Cats make themselves at home in graveyards for a variety of reasons, both practical and — maybe — supernatural
By Kim Campbell Thornton
Andrews McMeel Syndication
During a recent stroll through La Recoleta Cemetery in Buenos Aires, Argentina, I spied one of the resting ground’s residents. Not a ghost or zombie, but clearly a permanent resident: a cat curled up in front of one of the mausoleums.
What is it about cats and cemeteries? Cats have made homes in them around the world. Cimetiere des Chiens et Autres Animaux Domestiques (otherwise known as the Paris pet cemetery) isn’t just a resting place for deceased pets. Feral cats wend their way through tombstones or nap inside crypts, one of which has little cat-shaped entrances (or are they exits for kitty ghosts?). Inside a small building, living cats can find shelter and food, and water flows from a fountain.
At Hollywood Forever Cemetery in Los Angeles, feral cats snooze among the stars — movie stars, that is — enjoying food, water and shelter provided by cemetery management.
Yanaka Cemetery in Tokyo is located in an area known as “cat town.” Community cats greet cemetery visitors and are cared for by volunteers.
Cats hang out at the graves of rock star Jim Morrison and French writer Colette — a noted cat lover — as well as at many other burial spots in Paris’ Pere Lachaise. They even have their own Facebook page, the Cats of Pere Lachaise.
Rome’s Non-Catholic Cemetery, also known as the Protestant Cemetery, has a managed colony of feral and stray cats. Perhaps they’re admirers of one of the cemetery’s other residents, English Romantic poet John Keats, who penned the sonnet “To Mrs. Reynolds’ Cat.”
Your own local cemeteries likely house a clowder of cats. When you think about it, cemeteries have a lot of appeal for felines: They’re quiet, with little traffic, and offer shelter from the elements. Tombs make a nice vantage point — it’s easy to see the approach of other animals or humans from the top of one — or serve as a launchpad into a tree. Grassy lawns or stone markers warmed by the sun are a pleasant place to catnap. If meals aren’t provided by volunteers, mice, squirrels and rabbits probably provide good hunting. There’s little risk from dogs or other predators, and plenty of hiding places if necessary.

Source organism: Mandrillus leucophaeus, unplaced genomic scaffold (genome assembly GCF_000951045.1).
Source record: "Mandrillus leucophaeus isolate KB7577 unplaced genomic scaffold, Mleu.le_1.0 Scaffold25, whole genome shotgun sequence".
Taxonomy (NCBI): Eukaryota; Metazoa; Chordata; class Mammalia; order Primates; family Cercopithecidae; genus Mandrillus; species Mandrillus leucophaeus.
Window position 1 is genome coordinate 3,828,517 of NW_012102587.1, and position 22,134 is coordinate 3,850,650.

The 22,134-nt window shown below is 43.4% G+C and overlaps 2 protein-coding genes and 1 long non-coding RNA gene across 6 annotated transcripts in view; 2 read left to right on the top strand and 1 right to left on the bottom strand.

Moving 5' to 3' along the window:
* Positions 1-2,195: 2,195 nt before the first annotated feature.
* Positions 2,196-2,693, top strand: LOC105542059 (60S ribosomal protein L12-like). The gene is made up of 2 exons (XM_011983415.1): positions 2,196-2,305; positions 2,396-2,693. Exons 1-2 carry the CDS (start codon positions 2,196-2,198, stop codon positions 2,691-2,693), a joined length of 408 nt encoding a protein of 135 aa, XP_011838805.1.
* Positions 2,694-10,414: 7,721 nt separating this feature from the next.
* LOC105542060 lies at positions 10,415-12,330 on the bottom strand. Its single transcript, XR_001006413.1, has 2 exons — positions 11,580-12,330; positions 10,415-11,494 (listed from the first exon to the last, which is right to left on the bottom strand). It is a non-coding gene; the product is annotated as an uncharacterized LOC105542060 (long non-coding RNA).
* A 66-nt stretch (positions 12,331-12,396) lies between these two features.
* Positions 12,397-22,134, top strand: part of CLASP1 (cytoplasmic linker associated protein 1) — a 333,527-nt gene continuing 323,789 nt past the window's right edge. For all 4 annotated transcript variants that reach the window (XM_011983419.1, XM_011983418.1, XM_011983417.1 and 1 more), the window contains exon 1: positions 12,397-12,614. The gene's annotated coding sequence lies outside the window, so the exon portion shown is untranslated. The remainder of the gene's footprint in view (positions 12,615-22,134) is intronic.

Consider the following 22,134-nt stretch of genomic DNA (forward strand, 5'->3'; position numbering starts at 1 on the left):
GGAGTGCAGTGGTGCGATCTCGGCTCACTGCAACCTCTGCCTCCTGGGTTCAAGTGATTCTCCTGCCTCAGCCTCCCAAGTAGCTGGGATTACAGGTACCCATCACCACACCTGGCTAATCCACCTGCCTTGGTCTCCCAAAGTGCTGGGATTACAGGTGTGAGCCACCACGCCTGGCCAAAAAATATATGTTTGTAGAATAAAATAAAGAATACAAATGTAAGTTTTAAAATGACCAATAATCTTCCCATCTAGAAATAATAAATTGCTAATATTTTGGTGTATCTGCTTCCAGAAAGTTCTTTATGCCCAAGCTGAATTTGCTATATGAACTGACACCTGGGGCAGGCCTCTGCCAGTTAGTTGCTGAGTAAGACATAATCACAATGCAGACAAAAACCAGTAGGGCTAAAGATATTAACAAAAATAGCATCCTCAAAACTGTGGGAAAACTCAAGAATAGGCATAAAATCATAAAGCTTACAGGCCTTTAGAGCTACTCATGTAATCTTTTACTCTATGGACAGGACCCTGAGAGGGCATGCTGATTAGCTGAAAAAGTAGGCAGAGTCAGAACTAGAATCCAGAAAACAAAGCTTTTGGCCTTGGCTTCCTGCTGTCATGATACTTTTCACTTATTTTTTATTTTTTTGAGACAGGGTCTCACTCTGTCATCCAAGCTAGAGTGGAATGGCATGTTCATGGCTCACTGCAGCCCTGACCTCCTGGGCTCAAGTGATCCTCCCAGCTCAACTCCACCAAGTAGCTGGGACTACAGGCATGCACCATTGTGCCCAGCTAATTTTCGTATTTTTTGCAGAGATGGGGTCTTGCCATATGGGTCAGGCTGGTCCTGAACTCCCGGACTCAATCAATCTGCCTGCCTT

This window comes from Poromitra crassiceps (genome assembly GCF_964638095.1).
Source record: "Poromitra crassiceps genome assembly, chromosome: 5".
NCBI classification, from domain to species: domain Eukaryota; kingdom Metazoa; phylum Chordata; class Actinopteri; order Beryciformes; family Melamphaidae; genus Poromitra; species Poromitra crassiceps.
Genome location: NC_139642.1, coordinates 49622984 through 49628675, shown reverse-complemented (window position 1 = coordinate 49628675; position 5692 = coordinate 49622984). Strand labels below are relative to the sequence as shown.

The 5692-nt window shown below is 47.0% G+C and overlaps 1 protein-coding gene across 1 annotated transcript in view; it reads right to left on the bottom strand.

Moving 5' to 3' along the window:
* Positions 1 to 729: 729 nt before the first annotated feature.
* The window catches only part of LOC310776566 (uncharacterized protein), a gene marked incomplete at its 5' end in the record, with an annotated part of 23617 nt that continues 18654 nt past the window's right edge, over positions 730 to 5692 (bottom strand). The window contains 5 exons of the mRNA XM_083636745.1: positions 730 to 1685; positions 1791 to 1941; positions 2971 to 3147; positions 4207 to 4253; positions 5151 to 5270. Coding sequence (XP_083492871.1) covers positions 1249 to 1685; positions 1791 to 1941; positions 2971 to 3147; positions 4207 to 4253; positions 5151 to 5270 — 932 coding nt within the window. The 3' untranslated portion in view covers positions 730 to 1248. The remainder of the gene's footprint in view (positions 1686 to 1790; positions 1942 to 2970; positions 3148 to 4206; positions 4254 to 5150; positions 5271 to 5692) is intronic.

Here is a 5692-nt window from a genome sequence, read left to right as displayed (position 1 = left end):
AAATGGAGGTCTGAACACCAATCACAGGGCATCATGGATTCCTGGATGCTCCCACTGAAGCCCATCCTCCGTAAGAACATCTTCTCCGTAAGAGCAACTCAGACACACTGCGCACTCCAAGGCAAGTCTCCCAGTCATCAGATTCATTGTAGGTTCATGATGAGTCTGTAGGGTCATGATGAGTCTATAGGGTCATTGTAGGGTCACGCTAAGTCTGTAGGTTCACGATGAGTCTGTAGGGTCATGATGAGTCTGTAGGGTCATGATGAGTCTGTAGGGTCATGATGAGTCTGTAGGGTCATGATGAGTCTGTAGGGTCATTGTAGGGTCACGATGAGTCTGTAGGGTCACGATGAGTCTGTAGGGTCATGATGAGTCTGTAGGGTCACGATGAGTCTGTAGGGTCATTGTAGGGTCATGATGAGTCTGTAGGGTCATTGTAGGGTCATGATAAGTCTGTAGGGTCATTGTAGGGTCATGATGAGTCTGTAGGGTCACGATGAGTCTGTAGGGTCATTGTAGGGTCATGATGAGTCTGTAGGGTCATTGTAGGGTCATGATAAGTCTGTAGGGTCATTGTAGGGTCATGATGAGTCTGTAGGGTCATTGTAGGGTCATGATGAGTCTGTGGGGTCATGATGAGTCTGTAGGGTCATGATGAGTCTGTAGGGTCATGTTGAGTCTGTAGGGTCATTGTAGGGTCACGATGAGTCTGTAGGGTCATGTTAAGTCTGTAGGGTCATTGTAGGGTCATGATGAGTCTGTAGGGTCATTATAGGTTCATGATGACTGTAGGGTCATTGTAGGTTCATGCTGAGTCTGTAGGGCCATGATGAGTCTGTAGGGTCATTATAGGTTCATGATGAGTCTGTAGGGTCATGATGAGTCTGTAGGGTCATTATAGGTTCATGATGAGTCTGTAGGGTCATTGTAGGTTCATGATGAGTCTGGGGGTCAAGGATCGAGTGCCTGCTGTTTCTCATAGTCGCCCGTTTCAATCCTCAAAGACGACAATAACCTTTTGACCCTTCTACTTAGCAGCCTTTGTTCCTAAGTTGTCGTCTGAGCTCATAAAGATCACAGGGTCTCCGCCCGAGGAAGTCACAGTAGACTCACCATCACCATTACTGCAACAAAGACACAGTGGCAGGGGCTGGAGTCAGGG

“Cemeteries are quiet, and the cats are under no threat there,” says Luz Damron, author of the upcoming memoir “The Cat Lady of Baltimore,” the story of her struggles to help keep stray cats safe.
Veterinary behaviorist Wailani Sung, at San Francisco SPCA, agrees. “I would suspect it is due to lower risks from predators and disturbance from human population,” she says. “Most cemeteries are quiet and fenced off, so it is similar to being in a rural setting amid an urban environment.”
And who knows? Cats may feel at home in cemeteries because of their long association with transformation and the afterlife. In Finnish mythology, cats escorted the souls of the dead to the underworld. Celtic mythology has cats guarding the gates to the otherworld. Babylonians believed a benevolent cat accompanied the souls of priests to the afterlife. A Greek myth tells of a servant bold enough to trick the goddess Hera. She was punished by being turned into a cat and sent to the underworld to serve Hecate, goddess of restless spirits and entranceways. In Thailand, it was said that the souls of kings who died passed into the body of a Siamese cat so that the former king could appear at the coronation of his successor.
Whether cemetery cats are communing with the spirits, exercising their role as spirit guides, or simply enjoying the good life in surroundings populated by the dead, they are a living reminder of the millennia-old bond between cats and humans — even beyond the veil.